Have you had an IFA(Intrinsic factor Antibody) test? This can help to diagnose PA (Pernicious Anaemia) but is not always reliable. People can still have PA even if IFA test negative. The BCSH Cobalamin Guidelines mention Antibody Negative PA.

    Link below about testing for B12 deficiency.

    I found it very helpful to talk to the PAS (Pernicious anaemia society), If you leave a message they should get back to you within a few days.


    01656 769 717

  • Thanks for your reply.

    My GP did request that they check my intrinsic factor but they forgot to test it the first time around so I got the test done again and, just my luck, my GP left the practice before I could get my results. When I was referred to someone else about my blood tests, she didn't mention that anything was wrong apart from low B12 and folate, so I'm assuming it was fine.

  • "so I'm assuming it was fine"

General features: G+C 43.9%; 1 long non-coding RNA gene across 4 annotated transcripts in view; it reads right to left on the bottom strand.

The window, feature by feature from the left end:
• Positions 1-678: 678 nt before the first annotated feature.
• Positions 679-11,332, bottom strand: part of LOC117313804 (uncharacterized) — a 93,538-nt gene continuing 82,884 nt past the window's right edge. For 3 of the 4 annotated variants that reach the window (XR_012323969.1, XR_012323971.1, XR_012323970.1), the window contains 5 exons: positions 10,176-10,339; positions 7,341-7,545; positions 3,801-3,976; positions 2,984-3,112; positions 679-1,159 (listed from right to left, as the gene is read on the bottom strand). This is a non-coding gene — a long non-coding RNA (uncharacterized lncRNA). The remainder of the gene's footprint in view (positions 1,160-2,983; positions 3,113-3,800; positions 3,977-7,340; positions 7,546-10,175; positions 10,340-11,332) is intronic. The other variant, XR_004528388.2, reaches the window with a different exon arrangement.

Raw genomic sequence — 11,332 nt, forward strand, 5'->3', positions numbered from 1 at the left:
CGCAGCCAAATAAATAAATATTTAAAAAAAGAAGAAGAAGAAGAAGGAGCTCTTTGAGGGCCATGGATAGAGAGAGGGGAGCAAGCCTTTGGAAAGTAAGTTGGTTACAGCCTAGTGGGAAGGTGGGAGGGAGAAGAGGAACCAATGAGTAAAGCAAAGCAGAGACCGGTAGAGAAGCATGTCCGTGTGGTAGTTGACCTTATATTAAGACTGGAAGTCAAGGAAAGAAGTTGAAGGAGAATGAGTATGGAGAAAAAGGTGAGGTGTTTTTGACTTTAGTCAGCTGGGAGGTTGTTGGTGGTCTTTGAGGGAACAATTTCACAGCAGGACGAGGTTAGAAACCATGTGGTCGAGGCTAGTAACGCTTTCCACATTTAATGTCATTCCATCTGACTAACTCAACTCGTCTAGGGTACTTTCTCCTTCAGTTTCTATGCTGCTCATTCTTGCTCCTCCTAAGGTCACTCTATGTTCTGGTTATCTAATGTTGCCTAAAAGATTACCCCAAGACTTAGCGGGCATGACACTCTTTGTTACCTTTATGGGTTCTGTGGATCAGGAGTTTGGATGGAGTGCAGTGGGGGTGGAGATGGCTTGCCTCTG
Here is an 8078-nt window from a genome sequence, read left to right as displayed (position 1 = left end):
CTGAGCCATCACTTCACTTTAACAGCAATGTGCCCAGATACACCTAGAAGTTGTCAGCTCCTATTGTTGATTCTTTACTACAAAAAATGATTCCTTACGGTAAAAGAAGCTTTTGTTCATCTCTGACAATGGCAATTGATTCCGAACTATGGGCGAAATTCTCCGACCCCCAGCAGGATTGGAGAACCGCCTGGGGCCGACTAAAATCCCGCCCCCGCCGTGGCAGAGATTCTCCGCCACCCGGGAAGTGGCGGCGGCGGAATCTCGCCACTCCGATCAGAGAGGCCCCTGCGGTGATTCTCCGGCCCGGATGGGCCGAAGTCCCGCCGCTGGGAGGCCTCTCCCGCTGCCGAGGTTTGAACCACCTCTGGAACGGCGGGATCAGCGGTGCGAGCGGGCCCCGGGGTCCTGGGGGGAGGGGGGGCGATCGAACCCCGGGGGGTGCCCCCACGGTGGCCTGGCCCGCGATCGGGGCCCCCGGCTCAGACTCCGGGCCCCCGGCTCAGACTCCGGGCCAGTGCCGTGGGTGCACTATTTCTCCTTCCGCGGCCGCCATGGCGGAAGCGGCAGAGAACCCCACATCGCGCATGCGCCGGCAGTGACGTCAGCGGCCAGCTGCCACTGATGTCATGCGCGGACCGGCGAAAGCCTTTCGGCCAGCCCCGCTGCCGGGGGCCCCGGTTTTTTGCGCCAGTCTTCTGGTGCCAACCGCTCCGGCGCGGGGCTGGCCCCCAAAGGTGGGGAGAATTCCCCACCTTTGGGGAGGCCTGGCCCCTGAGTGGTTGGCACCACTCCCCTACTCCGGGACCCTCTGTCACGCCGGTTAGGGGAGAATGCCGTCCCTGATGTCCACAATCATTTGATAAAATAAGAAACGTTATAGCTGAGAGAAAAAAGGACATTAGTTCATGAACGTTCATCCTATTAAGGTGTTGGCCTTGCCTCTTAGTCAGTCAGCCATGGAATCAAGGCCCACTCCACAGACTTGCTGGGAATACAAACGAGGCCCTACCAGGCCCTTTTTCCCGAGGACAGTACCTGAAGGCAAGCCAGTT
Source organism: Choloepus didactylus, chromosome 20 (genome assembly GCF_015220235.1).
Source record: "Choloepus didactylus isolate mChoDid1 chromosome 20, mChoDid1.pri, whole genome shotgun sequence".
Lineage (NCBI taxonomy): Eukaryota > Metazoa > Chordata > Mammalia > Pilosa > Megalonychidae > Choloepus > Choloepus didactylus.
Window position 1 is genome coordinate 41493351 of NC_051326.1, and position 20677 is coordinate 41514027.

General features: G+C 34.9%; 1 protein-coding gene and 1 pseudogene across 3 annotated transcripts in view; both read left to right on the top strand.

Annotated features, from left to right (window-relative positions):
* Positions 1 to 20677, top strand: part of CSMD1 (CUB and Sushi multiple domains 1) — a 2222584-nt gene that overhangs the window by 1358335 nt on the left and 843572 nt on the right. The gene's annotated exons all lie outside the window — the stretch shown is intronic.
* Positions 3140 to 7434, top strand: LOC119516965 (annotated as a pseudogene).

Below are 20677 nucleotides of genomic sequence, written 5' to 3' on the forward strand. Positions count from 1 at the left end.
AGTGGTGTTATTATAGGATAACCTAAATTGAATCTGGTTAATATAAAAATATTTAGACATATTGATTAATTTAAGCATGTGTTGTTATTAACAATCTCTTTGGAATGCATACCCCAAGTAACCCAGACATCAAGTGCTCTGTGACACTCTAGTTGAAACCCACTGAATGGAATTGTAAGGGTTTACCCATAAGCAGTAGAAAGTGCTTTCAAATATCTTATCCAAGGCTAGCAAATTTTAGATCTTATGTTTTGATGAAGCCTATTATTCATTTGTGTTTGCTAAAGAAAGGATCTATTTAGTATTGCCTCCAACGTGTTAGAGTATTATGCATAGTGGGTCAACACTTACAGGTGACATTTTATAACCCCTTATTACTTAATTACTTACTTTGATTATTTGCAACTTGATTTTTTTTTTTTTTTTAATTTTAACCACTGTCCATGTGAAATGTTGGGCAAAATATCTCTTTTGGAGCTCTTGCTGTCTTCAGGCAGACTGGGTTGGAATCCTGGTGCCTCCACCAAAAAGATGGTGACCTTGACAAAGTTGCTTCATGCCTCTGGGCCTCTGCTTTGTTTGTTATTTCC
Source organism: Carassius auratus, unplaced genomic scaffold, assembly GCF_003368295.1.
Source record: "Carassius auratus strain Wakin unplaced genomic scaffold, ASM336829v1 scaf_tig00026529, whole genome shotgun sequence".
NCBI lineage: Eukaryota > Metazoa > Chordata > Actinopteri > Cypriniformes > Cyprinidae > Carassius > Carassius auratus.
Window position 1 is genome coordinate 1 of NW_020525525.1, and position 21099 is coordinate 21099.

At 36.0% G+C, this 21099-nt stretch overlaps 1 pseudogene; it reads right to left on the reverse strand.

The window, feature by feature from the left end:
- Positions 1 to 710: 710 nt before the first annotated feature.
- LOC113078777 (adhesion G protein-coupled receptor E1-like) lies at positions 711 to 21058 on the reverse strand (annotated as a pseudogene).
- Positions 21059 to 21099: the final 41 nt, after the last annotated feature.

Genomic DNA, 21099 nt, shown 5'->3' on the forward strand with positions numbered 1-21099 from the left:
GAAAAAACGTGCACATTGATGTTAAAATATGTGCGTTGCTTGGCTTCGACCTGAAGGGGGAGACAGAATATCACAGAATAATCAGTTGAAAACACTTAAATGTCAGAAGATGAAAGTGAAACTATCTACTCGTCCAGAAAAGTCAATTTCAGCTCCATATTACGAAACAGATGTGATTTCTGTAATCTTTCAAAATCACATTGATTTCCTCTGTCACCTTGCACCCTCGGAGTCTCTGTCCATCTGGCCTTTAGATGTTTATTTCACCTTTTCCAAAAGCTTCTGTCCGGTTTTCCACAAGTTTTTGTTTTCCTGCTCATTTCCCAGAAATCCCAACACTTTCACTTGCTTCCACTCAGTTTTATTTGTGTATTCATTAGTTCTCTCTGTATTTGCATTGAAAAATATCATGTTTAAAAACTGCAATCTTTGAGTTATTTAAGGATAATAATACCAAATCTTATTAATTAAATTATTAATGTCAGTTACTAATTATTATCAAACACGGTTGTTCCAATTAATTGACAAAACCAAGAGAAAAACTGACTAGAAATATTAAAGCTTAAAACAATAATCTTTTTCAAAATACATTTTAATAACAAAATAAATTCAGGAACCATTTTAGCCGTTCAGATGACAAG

I learnt through experience never to assume everything is okay after finding out on more than one occasion that results I was told were normal face to face or over the phone were not always normal when I got the copies. I get copies of every blood result.

    Even if an IFA test is negative, it is still possible to have PA. the BCSH Cobalamin guidelines mention Antibody Negative PA. I found page 29 of the BCSh Cobalamin guidelines useful. this mentions antibody negative PA.

    There was someone on this forum who found out they had had tests some time ago that indicated they had PA (Pernicious Anaemia) but they weren't told at the time....

    You have a right to have copies/access to results. Most surgeries will charge to make a copy.